The problem with the hypothesize is that while it is the duty for all men to come, no one will come unless God comes to them. Since they and we know not who the elect are, the general proclamation of the Gospel is valid for everyone. It is not dependent on the response or even the reasons given or not given for responding or not responding. Simply. if they come they will find forgiveness. The hypothetical is absurd because it fails to understand the reality.

    “The second edition of GWAA written in 1801, no longer defended that particular hypothetical consideration. Fuller stated that the commercial view “might for all I know, be inconsistent with indefinite invitations.”iv In the first edition, he earnestly contended that neither knowing one’s inclusion nor having inclusion in Christ’s death altered the pre-existing duty to believe, or trust, in the Christ of the gospel. This language indicates two distinct options in the understanding of God’s purpose in limiting the efficacious results of Christ’s death.”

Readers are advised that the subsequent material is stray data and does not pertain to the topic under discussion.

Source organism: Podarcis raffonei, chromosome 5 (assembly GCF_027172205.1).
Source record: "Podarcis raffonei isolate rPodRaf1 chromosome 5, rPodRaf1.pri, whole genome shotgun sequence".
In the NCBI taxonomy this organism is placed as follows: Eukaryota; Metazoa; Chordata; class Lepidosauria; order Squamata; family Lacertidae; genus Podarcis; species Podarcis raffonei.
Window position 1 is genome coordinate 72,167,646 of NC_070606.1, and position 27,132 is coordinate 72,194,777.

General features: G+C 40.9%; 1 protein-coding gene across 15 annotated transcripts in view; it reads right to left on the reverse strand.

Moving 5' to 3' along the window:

I admit to be a little confused of just where Fuller stood on this after reading this and the previous section. i assume the commercial view is one where the death of Jesus was a set quantity enough only for the elect. And while i oppose that idea, i don’t think it makes much difference in the idea of duty. And here is why:

    God who has infallible foreknowledge knows exactly who will come to faith and be covered under the blood of Jesus. He will never be surprised. Therefore all who come by faith are included in the sufferings of Christ. Having a place at the table is a gracious gesture by God to a group of rebellious people. If God were to save no one at all, Jesus would still be the their Lord and they would still have a duty to honor Him with obedience.